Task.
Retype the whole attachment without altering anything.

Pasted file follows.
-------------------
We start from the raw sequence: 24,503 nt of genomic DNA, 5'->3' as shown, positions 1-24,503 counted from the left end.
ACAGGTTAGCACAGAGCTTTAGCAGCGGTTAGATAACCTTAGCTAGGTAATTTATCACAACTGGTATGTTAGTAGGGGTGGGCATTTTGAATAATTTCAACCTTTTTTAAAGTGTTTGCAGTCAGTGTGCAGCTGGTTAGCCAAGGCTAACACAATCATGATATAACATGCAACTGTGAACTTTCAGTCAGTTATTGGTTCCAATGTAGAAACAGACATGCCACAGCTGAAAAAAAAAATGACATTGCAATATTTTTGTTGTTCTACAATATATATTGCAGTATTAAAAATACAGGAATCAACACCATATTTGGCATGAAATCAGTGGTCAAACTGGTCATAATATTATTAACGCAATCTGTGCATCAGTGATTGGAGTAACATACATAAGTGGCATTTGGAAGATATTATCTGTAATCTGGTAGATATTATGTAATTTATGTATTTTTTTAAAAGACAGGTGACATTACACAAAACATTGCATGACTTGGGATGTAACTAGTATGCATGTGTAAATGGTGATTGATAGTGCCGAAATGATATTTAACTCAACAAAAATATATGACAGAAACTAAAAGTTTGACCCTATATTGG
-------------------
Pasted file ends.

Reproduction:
We start from the raw sequence: 24,503 nt of genomic DNA, 5'->3' as shown, positions 1-24,503 counted from the left end.
ACAGGTTAGCACAGAGCTTTAGCAGCGGTTAGATAACCTTAGCTAGGTAATTTATCACAACTGGTATGTTAGTAGGGGTGGGCATTTTGAATAATTTCAACCTTTTTTAAAGTGTTTGCAGTCAGTGTGCAGCTGGTTAGCCAAGGCTAACACAATCATGATATAACATGCAACTGTGAACTTTCAGTCAGTTATTGGTTCCAATGTAGAAACAGACATGCCACAGCTGAAAAAAAAAATGACATTGCAATATTTTTGTTGTTCTACAATATATATTGCAGTATTAAAAATACAGGAATCAACACCATATTTGGCATGAAATCAGTGGTCAAACTGGTCATAATATTATTAACGCAATCTGTGCATCAGTGATTGGAGTAACATACATAAGTGGCATTTGGAAGATATTATCTGTAATCTGGTAGATATTATGTAATTTATGTATTTTTTTAAAAGACAGGTGACATTACACAAAACATTGCATGACTTGGGATGTAACTAGTATGCATGTGTAAATGGTGATTGATAGTGCCGAAATGATATTTAACTCAACAAAAATATATGACAGAAACTAAAAGTTTGACCCTATATTGG